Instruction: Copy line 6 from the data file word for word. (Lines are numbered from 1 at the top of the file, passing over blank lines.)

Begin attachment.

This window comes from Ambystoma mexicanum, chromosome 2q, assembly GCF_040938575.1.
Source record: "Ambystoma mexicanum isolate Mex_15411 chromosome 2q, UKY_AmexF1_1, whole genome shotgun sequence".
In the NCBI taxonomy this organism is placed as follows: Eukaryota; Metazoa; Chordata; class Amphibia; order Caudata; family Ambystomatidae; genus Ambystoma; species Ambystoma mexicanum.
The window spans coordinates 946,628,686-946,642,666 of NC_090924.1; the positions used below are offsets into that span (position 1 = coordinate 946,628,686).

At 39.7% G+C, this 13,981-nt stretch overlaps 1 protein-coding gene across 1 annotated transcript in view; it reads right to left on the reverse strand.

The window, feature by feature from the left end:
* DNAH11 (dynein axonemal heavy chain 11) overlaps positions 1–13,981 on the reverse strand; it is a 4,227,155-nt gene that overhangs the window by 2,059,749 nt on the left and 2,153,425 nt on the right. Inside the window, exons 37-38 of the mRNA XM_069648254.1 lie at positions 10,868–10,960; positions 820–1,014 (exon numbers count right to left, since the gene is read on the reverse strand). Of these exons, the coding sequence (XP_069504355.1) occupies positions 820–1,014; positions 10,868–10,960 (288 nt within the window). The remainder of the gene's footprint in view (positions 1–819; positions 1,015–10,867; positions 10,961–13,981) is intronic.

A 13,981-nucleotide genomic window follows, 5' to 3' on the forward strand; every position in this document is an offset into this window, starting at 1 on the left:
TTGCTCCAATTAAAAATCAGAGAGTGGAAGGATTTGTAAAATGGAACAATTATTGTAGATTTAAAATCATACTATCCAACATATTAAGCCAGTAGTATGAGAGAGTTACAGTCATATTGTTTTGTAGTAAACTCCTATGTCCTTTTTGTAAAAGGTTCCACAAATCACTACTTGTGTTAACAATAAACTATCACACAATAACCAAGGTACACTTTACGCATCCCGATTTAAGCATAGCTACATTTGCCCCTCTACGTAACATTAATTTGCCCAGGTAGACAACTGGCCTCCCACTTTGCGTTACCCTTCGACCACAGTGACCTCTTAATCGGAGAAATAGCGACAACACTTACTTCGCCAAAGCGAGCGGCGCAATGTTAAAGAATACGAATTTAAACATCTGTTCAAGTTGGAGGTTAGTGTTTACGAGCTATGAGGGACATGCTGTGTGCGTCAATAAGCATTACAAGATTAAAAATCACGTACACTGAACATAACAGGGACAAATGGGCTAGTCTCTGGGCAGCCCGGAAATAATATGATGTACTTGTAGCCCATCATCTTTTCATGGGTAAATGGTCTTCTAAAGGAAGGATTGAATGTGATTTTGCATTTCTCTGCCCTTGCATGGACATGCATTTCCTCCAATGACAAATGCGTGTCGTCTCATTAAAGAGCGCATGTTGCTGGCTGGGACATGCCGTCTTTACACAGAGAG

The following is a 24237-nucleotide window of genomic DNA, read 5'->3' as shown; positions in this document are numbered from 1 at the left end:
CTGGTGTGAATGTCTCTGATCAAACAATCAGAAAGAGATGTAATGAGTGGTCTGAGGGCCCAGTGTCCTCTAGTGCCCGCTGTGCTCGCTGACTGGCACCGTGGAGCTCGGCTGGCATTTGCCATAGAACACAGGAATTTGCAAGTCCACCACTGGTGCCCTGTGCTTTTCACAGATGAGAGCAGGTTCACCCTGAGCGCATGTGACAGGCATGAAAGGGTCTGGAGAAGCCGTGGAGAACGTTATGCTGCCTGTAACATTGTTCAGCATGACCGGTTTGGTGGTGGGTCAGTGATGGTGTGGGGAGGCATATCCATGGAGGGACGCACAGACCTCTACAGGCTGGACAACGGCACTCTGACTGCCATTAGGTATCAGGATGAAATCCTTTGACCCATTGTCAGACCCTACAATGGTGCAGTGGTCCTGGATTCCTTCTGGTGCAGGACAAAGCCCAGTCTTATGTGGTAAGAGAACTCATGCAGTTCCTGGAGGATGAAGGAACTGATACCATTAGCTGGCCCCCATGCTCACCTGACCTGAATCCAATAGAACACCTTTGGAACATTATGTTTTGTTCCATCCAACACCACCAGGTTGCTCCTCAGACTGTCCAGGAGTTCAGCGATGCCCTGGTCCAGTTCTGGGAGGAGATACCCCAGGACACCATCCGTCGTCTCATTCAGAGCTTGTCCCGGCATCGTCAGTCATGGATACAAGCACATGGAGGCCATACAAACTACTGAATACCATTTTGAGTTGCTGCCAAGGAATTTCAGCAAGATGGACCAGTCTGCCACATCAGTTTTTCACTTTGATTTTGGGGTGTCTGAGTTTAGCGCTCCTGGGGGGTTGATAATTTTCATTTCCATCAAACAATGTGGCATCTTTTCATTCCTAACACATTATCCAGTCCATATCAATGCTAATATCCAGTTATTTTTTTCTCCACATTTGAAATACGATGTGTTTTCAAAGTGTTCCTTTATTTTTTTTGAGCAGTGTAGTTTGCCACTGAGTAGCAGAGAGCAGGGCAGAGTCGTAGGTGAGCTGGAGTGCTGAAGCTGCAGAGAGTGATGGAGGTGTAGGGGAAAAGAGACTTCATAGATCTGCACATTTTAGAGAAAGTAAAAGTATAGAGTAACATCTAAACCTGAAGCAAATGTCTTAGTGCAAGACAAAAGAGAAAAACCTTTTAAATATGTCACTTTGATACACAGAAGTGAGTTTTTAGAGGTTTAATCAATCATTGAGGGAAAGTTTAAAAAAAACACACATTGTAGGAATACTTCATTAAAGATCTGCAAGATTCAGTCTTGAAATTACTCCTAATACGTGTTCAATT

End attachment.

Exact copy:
The window, feature by feature from the left end: